Two decades ago information technology (IT) was progressing at a predictable pace. Fifteen years ago, IT was the “enabler” and it shifted in its influence and use to a new role of providing new vistas and opportunities for extensive business process re-engineering (BPR) to take advantage of every-increasingly powerful PCs/servers/networks, software and other technology that came spilling out in the 1990′s. But back then the BPR concept focused on “cobbling together” systems to provide new capabilities, not necessarily wholesale system change or replacement. Adapt, but don’t re-invent if avoidable. Ironically, we’re doing a lot of that in shifts to cloud computing.From 2000 on It’s innovation pace picked up: underlying software systems and applications began to make greater inroads with their creation, adoption, and rapid maturation. Businesses were rapidly moving away from BPR to wholesale overhauls in how they were doing business, stepping over the line from IT as the enabler to overtly using IT and other technologies as the drivers.
With the “emergence” of, and push to, cloud computing in 2008/2009, the scope of that transformation exploded to flow in every direction, from apps to platforms to data centers to energy efficiency to cost savings (we still hope), to… well, pretty much everything. New tools such as “visualization” opened up new opportunities in IT service and operations/management. Now mobile apps for smartphones and tablets are enabling and driving even more change.In essence, we’ve re-dimensioned the scale and scope of change in our business as the result of new technologies we are rapidly adopting. With all of that comes the re-visiting or inventing new approaches to issues of security in general, “system architecture,” big data, new analytic, integration of new sales tools such as social media, and a host of other factors that in the past could be planned and accommodated more uniformly and with a far less haste than today.Well, therein lies what is to me the key point: Technology is driving business transformation on BOTH ends of the “supply chain”… the sellers, suppliers, providers and service firms on the one hand who have to create, provide, manage and maintain the “products” on the one end, and the customers who have to use them on the other. Technologies beget new products, which in turn drive new business models, which lead to new market approaches and even new markets which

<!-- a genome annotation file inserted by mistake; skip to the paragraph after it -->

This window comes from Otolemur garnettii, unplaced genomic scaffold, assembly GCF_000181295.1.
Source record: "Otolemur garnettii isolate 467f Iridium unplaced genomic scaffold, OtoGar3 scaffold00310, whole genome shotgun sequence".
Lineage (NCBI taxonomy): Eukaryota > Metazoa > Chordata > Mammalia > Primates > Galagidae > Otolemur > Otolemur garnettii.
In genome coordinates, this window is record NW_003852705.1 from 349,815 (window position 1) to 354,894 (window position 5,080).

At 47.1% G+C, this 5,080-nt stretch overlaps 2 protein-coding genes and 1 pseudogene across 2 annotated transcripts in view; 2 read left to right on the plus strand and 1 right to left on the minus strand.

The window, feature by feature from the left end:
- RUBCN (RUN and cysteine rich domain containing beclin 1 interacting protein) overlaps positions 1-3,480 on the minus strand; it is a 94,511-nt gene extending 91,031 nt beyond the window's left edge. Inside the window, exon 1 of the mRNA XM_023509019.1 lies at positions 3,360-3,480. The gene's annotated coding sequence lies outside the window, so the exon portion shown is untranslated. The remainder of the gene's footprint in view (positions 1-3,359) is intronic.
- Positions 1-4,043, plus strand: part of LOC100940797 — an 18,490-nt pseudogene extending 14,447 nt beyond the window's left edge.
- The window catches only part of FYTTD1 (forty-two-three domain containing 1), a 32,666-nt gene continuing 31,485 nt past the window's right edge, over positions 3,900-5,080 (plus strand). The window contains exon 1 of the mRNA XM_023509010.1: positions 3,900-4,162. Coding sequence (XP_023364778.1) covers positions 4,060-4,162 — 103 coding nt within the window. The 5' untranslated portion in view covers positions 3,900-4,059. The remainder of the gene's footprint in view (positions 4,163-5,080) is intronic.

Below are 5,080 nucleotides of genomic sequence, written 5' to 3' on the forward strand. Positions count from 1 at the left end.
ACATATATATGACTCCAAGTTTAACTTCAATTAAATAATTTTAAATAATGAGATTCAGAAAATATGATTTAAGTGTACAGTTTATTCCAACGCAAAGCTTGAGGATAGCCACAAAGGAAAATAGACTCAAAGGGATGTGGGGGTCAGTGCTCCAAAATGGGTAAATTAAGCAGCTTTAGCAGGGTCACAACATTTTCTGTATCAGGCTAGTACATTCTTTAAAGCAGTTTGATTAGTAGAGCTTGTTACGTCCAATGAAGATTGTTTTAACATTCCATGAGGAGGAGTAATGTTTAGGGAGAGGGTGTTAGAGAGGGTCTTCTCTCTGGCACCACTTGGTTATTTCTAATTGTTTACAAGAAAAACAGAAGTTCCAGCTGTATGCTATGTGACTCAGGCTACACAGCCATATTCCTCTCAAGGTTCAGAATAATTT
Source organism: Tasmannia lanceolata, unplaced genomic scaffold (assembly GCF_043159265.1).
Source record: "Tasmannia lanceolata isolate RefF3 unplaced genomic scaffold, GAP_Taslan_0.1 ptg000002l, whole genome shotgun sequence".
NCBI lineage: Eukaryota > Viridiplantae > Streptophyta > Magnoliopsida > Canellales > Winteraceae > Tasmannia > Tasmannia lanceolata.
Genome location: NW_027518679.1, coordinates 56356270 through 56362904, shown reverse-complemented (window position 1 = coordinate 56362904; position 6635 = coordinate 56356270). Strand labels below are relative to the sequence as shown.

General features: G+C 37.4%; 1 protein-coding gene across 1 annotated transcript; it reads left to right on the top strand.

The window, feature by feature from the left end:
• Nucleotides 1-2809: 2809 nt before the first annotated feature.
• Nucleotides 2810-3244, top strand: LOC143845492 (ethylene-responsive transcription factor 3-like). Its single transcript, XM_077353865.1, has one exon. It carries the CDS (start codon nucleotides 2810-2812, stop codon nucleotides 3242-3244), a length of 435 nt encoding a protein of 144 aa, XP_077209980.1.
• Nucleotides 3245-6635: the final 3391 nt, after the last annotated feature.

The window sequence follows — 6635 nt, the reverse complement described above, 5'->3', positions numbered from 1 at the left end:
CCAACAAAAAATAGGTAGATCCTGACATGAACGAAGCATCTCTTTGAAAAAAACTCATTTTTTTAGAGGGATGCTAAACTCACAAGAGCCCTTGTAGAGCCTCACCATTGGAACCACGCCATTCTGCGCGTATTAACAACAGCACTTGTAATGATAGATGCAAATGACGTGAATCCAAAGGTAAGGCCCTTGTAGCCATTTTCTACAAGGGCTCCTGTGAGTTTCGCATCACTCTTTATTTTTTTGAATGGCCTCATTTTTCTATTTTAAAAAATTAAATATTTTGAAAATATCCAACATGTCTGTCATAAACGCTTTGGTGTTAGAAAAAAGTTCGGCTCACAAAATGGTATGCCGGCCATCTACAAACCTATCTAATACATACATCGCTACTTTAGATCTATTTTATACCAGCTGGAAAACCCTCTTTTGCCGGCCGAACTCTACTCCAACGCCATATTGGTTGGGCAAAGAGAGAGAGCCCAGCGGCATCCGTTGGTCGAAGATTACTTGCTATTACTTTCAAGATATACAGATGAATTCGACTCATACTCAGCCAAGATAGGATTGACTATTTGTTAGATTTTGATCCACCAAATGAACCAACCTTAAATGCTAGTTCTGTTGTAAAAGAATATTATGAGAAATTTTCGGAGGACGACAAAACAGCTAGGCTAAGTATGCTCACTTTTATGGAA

But what is often missing in product firms and their customers are change management plans and programs to manage the changes in culture, operations, and all other facets of the firms based on these new technologies. Ill-considered and improperly defined or implemented changes can be devastating to the implementers. Technology that drives you can be detrimental to your firm if not properly planned and exploited.All of this must be considered when planning a new product company, or adopting a new product/technology. Successful planning promotes a successful effort. Poor or NO planning almost guarantees failure… and that problem is something no business wants.